An FAQ section is a great place to answer your leads’ possible questions, and a great way to show them that you’ve thought about their concerns beforehand. However, there are a few points you have to consider in order to make your FAQs effective.
An effective FAQ section should have:
- Real questions that have been tracked, not questions your brand would like to receive.
- Short and simple answers.
- Information that is consistent with your content.
- Explanations that lead to other links if necessary.
- An effective layout, where it’s easy to find the questions you’re looking for.
- A noticeable place on the content page.
Remember, the readers are there because they value their time. The FAQ section is not a great place to re-advertise your product by adding information that’s not directly answering any question.
So how do you determine the questions you should have on your FAQ section? Start by surveying your users. Ask them about their questions and concerns. Track repeated questions or recurring problems. And, most importantly, measure your FAQ page’s success and update it as needed. If the section is not leading to more engagement with your brand, you may want to add more questions, reevaluate your answers or change your layout.
Target Content Gaps of Your Competitors
To pull traffic into their sites, brands need to create content that their prospective customers may be looking for. Since many brands are creating content with similar topics, there’s often an overlap. In order to get in front of your competition, you need to find the content that they are not creating, and a content gap is exactly this: content that is wanted but not yet created (or content that is not enough, but we’ll get to that later).
So how does this tactic benefit you? Targeting the content gaps of your competitors is a great SEO tactic that helps you rank above them.
After you use this tactic, you can use an SEO tool to track its results on your organic traffic.
Here are the steps:
- Map out your customer’s journey.
This way, you know the content they interact with (or want to interact with) at different stages of their purchase. You also know the keywords that come up at different stages.
Tip: Hockeystack can help you track down their journey in no time.
- See if all of the needed content has been created.
Once you know what your customers are looking for at each stage, see if there’s any content that has already been created to meet their needs; you may do this by using advanced search modifiers. If there’s no content related to what you’re looking for, you have identified a gap.
- Analyze the existing content.
Could you create more meaningful content? Is your competitor’s content outdated? Are they missing a keyword in their content? If your answer is yes, you have found another gap: one that will result in your brand ranking better if filled effectively.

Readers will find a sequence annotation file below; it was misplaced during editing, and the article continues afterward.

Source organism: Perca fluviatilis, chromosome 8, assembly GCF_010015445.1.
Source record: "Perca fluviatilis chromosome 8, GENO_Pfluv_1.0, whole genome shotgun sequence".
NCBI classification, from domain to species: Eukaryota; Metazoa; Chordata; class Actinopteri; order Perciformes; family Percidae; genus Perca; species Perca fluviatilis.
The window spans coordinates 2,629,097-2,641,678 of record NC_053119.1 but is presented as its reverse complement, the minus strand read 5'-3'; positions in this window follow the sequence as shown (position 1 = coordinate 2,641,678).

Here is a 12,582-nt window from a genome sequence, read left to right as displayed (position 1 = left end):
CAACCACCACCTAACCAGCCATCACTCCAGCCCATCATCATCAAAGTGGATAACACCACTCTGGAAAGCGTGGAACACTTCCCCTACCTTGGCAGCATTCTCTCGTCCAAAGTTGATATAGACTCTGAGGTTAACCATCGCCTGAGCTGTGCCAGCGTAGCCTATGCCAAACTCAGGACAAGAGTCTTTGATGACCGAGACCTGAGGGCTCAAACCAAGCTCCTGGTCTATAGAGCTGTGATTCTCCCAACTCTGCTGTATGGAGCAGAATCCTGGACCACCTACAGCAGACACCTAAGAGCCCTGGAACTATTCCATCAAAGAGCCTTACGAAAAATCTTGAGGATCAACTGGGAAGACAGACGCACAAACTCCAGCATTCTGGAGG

Be a Content Journalist
Creating targeted content is a great inbound strategy, but you need to be consistent for it to be effective. Become a content journalist by being on the lookout for new customer cravings and by quickly creating the needed content.
But are people really curious about new content? Will customers look into your posts? Well, if they are interested in the brand, 68% of online buyers will take the time to read the content that said brand has created.
While reading your content, customers also see that your company’s an expert in its field. Becoming a content journalist is a great way of showing how your brand has in depth knowledge about every aspect of the industry: providing customers with regular information proves that you’re aware of what they are asking, and that you are able to give them answers.
More importantly, having a well-built content archive is crucial for brand recognition and lead generation. Regularly creating content to fill your archive results in increasing the possibility of answering a lead’s need, and leaving your name in their mind with the article they have read from you. Now they are likely to come back for other services they may need.
To reap these benefits by becoming a content journalist, you need to have great awareness. Follow the other big names in the industry with similar customer profiles to see the areas that they are focusing on. Always be informed about the most recent and popular content, then identify the keywords or topics related to them to make sure your company is also ranking for them.
And lastly, analyze your own content and customer base. Utilize your analytics to see the content that performs the best on your platforms, and identify their common theme. Ask your audience what they want to see more of by surveying them.
If you make use all of these methods to follow the current, you are on your way to becoming a successful content journalist.